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ORANTES, Carlos M. et al. Chronic kidney disease and associated risk factors in the Bajo Lempa region of El Salvador: nefrolempa study, 2009. MEDICC rev. [online]. 2011, vol.13, n.4, pp.14-22. ISSN 1555-7960.

INTRODUCTION: In El Salvador, end-stage renal disease is the leading cause of hospital deaths in adults, the second cause of death in men and the fifth leading cause of death in adults of both sexes in the general population. OBJECTIVE: Identify risk factors for chronic kidney disease and urinary markers of renal and vascular damage, measure kidney function and characterize prevalence of chronic kidney disease in persons aged >18 years in the Bajo Lempa region of El Salvador. METHODS: A cross-sectional analytical epidemiological study was carried out using active screening for chronic kidney disease and associated risk factors in individuals aged >18 years in the Bajo Lempa Region, a rural, coastal area in El Salvador. Door-to-door visits and clinical examinations were conducted. Epidemiological and clinical data were collected including: family and personal clinical history of disease; biological, behavioral, social and environmental risk factors; physical measurements; urinalysis for markers of renal and vascular damage; and blood tests (serum creatinine, serum glucose, lipid profile). Glomerular filtration rate was calculated using the Modification of Diet in Renal Disease formula. Chronic kidney disease case confirmation was done three months later. Multiple logistic regression was used for data analysis. RESULTS: A total of 375 families and 775 individuals (343 men, 432 women) were studied-88.3% of the total resident population in the region. Elevated prevalence of risk factors was observed: diabetes mellitus, 10.3%; hypertension,16.9%; family history of chronic kidney disease, 21.6%; dyslipidemias, 63.1%; overweight, 34%; obesity, 22.4%; metabolic syndrome, 28.8%; use of non-steroidal anti-inflammatory drugs, 74.8%; infectious diseases, 86.9%; agricultural occupation, 40.6% (80.6% in men); and contact with agrochemicals, 50.3% (82.5% in men). Prevalence renal damage markers was 15.8% (greater in men): microalbuminuria 6.3%; proteinuria 5.7%; hematuria 3.5%; proteinuria-hematuria 0.3%. Proteinuria of <1 g/L predominated. Prevalence of chronic kidney disease was 17.9% (25.7% in men; 11.8% in women). Distribution by stages: stage 1, 4.6%; stage 2, 3.5%; stage 3, 6.2%; stage 4, 3.0%; stage 5, 0.6%. In patients with chronic kidney disease, most common was non-diabetic chronic kidney disease (86.3%), followed by chronic kidney disease associated with neither diabetes nor hypertension (54.7%). Prevalence of chronic renal failure was 9.8% (17% in men; 4.1% in women). Multiple logistic regression showed significant association with increasing age, male sex, hypertension and family history of chronic kidney disease. CONCLUSIONS: Elevated prevalence of chronic kidney disease, chronic renal failure and risk factors was found, compared to international reports. Most common was chronic kidney disease of unknown cause, associated with neither diabetes nor hypertension. Associations were found with age, male sex, hypertension and family history of chronic kidney disease, with decline in kidney function beginning at early ages. Male farmers have a dual burden of non traditional (occupational, toxic environmental) and traditional (vascular) risk factors that could act in synergy, contributing to kidney damage.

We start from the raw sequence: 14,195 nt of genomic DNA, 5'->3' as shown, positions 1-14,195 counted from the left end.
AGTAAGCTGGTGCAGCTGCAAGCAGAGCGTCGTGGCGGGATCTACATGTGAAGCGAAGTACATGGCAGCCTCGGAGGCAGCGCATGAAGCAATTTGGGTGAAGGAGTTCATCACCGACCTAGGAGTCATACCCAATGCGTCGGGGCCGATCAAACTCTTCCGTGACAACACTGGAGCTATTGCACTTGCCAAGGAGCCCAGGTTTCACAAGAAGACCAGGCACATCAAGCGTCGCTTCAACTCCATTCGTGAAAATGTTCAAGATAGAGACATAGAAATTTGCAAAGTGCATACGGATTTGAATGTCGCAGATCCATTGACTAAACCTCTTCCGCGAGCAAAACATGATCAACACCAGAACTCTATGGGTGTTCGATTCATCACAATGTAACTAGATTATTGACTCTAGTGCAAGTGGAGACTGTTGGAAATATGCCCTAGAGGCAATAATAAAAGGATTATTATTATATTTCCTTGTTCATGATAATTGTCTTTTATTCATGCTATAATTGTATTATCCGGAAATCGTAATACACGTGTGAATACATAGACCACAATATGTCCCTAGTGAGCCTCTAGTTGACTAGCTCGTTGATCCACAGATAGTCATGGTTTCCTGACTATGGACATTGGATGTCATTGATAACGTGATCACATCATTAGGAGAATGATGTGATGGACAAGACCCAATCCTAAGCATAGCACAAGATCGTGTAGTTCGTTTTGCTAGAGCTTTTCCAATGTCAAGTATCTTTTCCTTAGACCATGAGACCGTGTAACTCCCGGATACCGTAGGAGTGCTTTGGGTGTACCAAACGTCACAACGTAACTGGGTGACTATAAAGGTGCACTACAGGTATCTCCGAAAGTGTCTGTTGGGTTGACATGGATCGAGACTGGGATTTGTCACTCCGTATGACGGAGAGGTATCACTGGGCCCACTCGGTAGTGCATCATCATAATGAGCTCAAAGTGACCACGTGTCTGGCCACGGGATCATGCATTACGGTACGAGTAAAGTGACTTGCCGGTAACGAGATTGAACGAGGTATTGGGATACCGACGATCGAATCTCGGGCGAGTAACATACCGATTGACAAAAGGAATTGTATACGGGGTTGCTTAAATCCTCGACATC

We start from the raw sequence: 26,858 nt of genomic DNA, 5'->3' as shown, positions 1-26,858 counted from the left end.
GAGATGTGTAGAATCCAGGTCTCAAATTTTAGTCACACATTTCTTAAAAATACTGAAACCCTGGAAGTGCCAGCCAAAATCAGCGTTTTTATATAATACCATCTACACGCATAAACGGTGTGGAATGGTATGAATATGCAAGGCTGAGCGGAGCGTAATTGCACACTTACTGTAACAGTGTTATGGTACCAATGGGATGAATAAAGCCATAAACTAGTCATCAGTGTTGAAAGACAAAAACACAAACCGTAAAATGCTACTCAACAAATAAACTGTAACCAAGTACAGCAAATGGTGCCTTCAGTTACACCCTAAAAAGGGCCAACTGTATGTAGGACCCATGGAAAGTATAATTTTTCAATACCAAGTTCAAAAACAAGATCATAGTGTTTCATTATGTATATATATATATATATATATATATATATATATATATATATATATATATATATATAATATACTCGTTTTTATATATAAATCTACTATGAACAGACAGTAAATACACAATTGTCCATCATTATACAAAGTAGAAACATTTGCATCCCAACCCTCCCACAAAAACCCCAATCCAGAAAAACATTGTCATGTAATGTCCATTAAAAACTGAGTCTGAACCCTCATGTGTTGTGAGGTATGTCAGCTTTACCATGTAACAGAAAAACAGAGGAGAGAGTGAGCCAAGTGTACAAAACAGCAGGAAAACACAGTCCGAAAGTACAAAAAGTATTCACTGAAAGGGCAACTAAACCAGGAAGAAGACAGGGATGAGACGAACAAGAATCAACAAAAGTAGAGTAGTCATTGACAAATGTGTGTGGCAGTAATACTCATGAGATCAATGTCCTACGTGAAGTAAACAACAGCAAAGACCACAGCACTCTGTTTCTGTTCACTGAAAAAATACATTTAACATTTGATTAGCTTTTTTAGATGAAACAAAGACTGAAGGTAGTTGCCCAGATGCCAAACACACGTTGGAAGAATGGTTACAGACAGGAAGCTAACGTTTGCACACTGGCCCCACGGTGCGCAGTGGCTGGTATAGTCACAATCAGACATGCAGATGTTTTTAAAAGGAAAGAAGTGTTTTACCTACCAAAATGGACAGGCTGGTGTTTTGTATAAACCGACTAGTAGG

Keywords : Chronic kidney disease [epidemiology]; risk factors; prevalence; occupational health; environmental health; pesticides; agrochemicals; El Salvador.

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